Signing up new email subscribers can be heaven — or hell — for marketers. The heaven part is obvious: a new subscriber equals a new opportunity to build a lasting relationship with a customer. So what's the dark downside? The prospect of landing in spam purgatory.
Here are the risks marketers face with every new subscriber: the email address provided may not actually be valid, for a host of reasons. A non-working email address here and there may not be such a big deal. But things get problematic fast when there are a lot of them — or marketers begin to barrage a dormant email address with too many messages. Internet Service Providers don't like this, and will re-direct all emails from a single marketer into every recipient's spam folder. Worse, they will blacklist a marketer from sending any messages at all.
Verification, vigilance and volume control
There are many possible explanations for why a new subscriber email may be invalid. The address given can be a spam trap set up by ISPs to thwart dubious email senders. Sometimes consumers will create an online account with a brand using an email address they abandoned long ago. Or, they may have entered their email address wrong. Lastly, email address churn averages up to 30 percent a year, meaning a good chunk of every brand's email subscriber list becomes obsolete within a year.
Now for some good news: In our new eBook titled, New School Marketer's Guide to Email Deliverability, Responsys experts reveal precautionary measures that email marketers can take to avoid the pitfalls of false email addresses:
1. Require email address two-field verification
When signing up new subscribers online, the solution is simple: require customers to fill out their email twice during the sign-up process. This greatly reduces the likelihood that common typos will inadvertently trigger email spam traps or raise your hard bounce rates.
2. Avoid incentivizing sales associates to collect emails
A particularly acute problem for retailers collecting email addresses is the in-store sign-up process. Retailers that reward sales associates for collecting email addresses at the point-of-sale run the risk of acquiring a low quality of email addresses entered. Often, sales associates misunderstand the customers and end up taking down incorrect email addresses that can trigger spam traps.
3. Be on the look out for long-term inactive addresses
Even a newly registered email address can be a long-term inactive email account. People can and will signup for your email using an old email address they no longer actively monitor. These addresses may have been turned into spam traps by the time you first send email to them.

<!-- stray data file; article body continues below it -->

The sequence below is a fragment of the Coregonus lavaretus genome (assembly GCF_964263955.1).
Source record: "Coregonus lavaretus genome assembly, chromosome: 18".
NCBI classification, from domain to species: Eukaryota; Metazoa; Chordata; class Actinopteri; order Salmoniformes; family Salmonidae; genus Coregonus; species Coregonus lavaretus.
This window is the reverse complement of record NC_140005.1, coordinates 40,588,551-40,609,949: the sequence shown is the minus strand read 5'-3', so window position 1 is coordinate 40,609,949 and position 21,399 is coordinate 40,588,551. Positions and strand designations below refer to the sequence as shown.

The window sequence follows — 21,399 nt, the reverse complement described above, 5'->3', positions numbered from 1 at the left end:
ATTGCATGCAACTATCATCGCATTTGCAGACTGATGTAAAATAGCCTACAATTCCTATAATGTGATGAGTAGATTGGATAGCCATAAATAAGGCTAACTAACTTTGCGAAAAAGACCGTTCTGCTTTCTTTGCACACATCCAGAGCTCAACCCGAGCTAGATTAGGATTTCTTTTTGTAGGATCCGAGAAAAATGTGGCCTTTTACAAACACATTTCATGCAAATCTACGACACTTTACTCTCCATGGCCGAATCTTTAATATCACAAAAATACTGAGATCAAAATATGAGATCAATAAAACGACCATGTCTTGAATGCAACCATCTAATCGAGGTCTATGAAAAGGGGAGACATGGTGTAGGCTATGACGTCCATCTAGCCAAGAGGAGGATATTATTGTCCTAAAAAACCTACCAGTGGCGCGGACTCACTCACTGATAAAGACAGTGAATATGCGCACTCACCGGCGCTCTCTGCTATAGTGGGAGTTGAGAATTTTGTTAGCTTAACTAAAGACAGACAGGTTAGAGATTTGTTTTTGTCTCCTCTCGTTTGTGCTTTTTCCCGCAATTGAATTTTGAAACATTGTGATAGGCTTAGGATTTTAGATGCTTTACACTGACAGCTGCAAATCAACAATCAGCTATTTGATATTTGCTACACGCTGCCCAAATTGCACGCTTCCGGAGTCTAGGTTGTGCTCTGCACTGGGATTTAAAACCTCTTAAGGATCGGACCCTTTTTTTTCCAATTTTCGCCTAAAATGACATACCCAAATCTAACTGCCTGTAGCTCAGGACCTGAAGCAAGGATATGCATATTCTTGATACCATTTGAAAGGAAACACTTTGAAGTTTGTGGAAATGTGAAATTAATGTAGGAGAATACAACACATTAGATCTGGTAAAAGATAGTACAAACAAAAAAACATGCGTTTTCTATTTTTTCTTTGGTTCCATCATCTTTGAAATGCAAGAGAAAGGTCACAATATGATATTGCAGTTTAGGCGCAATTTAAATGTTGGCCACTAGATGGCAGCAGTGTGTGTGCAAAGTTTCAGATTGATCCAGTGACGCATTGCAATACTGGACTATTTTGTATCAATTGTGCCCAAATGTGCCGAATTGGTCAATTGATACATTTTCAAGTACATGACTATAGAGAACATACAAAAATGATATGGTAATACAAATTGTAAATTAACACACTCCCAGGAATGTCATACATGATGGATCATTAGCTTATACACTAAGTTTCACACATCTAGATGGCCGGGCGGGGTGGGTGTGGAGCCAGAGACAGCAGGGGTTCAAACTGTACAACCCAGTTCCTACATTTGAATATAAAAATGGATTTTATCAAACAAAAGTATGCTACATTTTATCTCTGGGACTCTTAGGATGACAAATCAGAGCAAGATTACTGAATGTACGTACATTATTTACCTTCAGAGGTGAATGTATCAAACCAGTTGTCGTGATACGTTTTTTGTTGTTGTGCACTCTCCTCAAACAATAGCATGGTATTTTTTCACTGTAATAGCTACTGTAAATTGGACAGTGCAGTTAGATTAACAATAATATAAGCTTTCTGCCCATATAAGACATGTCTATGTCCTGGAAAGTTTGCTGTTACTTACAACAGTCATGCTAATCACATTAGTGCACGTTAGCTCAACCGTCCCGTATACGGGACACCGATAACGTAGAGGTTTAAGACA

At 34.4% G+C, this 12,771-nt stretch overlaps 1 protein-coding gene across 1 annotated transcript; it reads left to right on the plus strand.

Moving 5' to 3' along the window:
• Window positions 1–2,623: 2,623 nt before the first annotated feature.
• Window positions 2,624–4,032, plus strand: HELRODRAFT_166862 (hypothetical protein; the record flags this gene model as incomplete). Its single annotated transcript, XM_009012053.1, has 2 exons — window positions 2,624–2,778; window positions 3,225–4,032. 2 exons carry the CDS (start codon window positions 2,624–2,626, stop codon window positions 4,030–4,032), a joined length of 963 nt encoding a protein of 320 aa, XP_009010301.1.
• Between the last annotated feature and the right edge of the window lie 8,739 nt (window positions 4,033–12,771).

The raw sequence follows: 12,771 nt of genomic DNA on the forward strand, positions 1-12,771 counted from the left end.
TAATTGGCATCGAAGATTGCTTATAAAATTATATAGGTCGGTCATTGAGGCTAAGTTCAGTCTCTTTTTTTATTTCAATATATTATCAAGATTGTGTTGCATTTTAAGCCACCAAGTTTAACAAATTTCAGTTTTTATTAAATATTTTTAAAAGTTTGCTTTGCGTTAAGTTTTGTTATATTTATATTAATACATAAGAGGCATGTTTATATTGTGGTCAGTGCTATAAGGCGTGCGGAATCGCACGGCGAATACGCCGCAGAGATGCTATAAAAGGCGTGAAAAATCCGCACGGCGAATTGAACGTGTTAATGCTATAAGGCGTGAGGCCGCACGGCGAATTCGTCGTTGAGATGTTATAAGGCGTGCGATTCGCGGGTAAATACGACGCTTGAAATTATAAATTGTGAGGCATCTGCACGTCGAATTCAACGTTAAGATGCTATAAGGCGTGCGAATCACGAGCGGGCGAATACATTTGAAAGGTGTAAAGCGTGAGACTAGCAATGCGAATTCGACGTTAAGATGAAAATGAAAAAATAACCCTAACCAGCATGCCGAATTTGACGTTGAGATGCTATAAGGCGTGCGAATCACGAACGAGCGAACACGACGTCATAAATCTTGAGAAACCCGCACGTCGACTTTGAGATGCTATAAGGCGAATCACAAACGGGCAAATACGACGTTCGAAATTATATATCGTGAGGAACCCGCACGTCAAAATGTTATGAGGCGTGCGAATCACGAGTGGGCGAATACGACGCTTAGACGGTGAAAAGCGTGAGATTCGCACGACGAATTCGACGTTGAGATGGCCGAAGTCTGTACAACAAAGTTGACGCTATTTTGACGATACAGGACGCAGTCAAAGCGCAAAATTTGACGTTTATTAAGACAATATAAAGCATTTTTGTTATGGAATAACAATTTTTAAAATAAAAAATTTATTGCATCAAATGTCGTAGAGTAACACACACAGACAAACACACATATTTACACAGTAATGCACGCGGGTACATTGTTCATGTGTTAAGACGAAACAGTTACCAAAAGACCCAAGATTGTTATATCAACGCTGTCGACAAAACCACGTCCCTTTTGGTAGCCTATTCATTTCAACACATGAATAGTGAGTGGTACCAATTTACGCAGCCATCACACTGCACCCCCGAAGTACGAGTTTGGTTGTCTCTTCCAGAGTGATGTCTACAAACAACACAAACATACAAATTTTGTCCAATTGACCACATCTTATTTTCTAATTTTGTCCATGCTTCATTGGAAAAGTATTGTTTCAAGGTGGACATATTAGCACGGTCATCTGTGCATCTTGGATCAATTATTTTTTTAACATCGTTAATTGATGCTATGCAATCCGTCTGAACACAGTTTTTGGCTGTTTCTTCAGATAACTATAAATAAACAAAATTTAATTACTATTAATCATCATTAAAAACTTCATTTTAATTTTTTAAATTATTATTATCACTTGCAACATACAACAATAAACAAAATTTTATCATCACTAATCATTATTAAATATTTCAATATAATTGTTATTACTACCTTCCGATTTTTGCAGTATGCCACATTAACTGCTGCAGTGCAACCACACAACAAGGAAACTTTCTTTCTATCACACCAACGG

Before emailing to addresses for the first time, perform a list hygiene cleanse with the help of an email address validation vendor, such as LeadSpend or Fresh Address. These vendors have proprietary list audit technology, which helps reduce bounce rates by flagging invalid email addresses. These vendors also flag bogus and malicious email addresses, as well as some spam trap and honeypot addresses.
4. Set clear expectations with a welcome campaign
Asking for permission and setting expectations are critical. After a customer has subscribed, be candid about what he or she can expect from the new email relationship. A welcome program that clearly communicates what kinds of messages the subscriber will receive and the frequency of them lowers the risk that the customer will label a message as spam.
5. Send out welcome emails gradually
The risk of triggering spam filters is compounded when there is a backlog of new signups to email. If your welcome messages are not going out every day, resulting in a significant backlog, spread out sending your welcome emails to these new addresses over days or weeks, keeping a low volume of welcome messages each day relative to your regular email volume. This will help minimize any negative impact to your sender reputation and delivery rates.
For more tips on successful email deliverability, download the eBook, The New School Marketer's Guide to Email Deliverability.